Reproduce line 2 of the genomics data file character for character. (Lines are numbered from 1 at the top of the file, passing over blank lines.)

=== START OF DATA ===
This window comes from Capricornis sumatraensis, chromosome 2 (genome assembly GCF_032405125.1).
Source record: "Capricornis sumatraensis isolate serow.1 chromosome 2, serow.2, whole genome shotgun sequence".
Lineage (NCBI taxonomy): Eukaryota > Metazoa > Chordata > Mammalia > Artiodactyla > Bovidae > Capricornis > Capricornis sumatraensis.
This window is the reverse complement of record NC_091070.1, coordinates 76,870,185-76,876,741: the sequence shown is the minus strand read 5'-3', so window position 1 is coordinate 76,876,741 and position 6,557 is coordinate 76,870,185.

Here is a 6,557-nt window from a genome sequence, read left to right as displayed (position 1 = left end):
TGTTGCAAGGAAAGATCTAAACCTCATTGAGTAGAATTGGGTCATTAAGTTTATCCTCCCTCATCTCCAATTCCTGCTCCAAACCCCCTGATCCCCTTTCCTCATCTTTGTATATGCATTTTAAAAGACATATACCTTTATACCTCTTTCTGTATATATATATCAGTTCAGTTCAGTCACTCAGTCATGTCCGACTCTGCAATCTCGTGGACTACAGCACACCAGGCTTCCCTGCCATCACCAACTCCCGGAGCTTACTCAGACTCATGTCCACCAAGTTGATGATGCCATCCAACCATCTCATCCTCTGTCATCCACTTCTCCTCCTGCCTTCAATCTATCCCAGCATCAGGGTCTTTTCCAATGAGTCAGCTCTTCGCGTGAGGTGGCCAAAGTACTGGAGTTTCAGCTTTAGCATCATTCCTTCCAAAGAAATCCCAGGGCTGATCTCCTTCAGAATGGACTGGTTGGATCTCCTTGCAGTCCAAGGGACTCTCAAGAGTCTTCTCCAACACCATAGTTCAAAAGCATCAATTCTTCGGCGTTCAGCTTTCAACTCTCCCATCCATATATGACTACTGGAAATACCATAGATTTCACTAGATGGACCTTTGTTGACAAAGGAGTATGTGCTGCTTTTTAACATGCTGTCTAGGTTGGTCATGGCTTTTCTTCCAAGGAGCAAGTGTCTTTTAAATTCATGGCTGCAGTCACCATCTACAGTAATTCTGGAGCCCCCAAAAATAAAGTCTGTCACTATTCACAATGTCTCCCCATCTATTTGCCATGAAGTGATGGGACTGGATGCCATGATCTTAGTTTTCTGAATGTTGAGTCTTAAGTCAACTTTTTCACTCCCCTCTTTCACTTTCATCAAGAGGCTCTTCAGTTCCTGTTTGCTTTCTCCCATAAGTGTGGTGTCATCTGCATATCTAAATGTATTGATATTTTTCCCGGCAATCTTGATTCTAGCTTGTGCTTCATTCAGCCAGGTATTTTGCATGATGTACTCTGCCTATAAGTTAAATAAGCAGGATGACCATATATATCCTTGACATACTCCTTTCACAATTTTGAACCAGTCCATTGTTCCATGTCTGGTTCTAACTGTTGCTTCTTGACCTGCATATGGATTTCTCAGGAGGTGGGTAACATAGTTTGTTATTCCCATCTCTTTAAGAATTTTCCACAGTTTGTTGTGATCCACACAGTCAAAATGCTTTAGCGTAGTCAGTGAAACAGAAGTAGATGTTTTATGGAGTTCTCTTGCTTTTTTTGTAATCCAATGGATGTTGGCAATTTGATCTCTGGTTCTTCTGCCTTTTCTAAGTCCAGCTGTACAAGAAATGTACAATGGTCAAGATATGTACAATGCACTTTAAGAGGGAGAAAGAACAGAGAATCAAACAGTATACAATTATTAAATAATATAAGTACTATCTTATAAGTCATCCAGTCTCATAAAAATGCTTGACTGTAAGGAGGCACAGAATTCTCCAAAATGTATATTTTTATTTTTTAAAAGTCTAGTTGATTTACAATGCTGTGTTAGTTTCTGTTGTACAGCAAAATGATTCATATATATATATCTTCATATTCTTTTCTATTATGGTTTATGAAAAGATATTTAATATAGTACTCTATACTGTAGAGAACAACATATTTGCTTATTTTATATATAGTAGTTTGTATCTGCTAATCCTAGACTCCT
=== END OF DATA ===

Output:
Source record: "Capricornis sumatraensis isolate serow.1 chromosome 2, serow.2, whole genome shotgun sequence".